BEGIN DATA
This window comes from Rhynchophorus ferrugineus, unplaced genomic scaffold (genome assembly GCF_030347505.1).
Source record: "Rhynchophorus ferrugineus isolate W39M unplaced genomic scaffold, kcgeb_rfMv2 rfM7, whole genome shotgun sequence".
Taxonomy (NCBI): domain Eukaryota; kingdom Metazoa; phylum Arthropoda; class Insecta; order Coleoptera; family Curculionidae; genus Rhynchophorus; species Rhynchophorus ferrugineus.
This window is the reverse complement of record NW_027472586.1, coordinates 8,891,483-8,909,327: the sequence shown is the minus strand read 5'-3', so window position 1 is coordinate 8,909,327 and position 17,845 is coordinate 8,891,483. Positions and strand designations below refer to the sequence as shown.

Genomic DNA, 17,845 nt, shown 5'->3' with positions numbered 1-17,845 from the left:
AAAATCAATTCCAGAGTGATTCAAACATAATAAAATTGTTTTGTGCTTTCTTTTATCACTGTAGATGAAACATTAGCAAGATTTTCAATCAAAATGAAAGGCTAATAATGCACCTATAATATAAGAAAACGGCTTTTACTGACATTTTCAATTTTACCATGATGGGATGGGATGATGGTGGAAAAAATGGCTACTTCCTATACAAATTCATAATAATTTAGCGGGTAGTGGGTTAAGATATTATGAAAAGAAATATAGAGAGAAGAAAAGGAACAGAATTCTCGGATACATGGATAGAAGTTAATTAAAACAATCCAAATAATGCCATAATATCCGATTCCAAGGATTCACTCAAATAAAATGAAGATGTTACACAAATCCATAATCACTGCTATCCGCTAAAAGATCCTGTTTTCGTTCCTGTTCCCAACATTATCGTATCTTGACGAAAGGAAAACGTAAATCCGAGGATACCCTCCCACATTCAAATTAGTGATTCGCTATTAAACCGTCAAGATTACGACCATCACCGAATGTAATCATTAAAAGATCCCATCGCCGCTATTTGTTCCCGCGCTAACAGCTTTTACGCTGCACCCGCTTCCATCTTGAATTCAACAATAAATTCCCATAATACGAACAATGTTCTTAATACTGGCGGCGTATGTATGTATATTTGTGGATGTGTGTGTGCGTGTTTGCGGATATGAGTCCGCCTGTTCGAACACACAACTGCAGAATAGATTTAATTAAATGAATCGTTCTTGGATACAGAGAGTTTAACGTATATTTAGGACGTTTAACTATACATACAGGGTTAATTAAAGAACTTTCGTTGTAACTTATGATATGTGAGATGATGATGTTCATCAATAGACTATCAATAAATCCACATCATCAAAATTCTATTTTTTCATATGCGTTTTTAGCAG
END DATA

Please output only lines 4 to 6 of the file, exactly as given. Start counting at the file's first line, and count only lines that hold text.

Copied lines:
This window is the reverse complement of record NW_027472586.1, coordinates 8,891,483-8,909,327: the sequence shown is the minus strand read 5'-3', so window position 1 is coordinate 8,909,327 and position 17,845 is coordinate 8,891,483. Positions and strand designations below refer to the sequence as shown.

Genomic DNA, 17,845 nt, shown 5'->3' with positions numbered 1-17,845 from the left:
AAAATCAATTCCAGAGTGATTCAAACATAATAAAATTGTTTTGTGCTTTCTTTTATCACTGTAGATGAAACATTAGCAAGATTTTCAATCAAAATGAAAGGCTAATAATGCACCTATAATATAAGAAAACGGCTTTTACTGACATTTTCAATTTTACCATGATGGGATGGGATGATGGTGGAAAAAATGGCTACTTCCTATACAAATTCATAATAATTTAGCGGGTAGTGGGTTAAGATATTATGAAAAGAAATATAGAGAGAAGAAAAGGAACAGAATTCTCGGATACATGGATAGAAGTTAATTAAAACAATCCAAATAATGCCATAATATCCGATTCCAAGGATTCACTCAAATAAAATGAAGATGTTACACAAATCCATAATCACTGCTATCCGCTAAAAGATCCTGTTTTCGTTCCTGTTCCCAACATTATCGTATCTTGACGAAAGGAAAACGTAAATCCGAGGATACCCTCCCACATTCAAATTAGTGATTCGCTATTAAACCGTCAAGATTACGACCATCACCGAATGTAATCATTAAAAGATCCCATCGCCGCTATTTGTTCCCGCGCTAACAGCTTTTACGCTGCACCCGCTTCCATCTTGAATTCAACAATAAATTCCCATAATACGAACAATGTTCTTAATACTGGCGGCGTATGTATGTATATTTGTGGATGTGTGTGTGCGTGTTTGCGGATATGAGTCCGCCTGTTCGAACACACAACTGCAGAATAGATTTAATTAAATGAATCGTTCTTGGATACAGAGAGTTTAACGTATATTTAGGACGTTTAACTATACATACAGGGTTAATTAAAGAACTTTCGTTGTAACTTATGATATGTGAGATGATGATGTTCATCAATAGACTATCAATAAATCCACATCATCAAAATTCTATTTTTTCATATGCGTTTTTAGCAG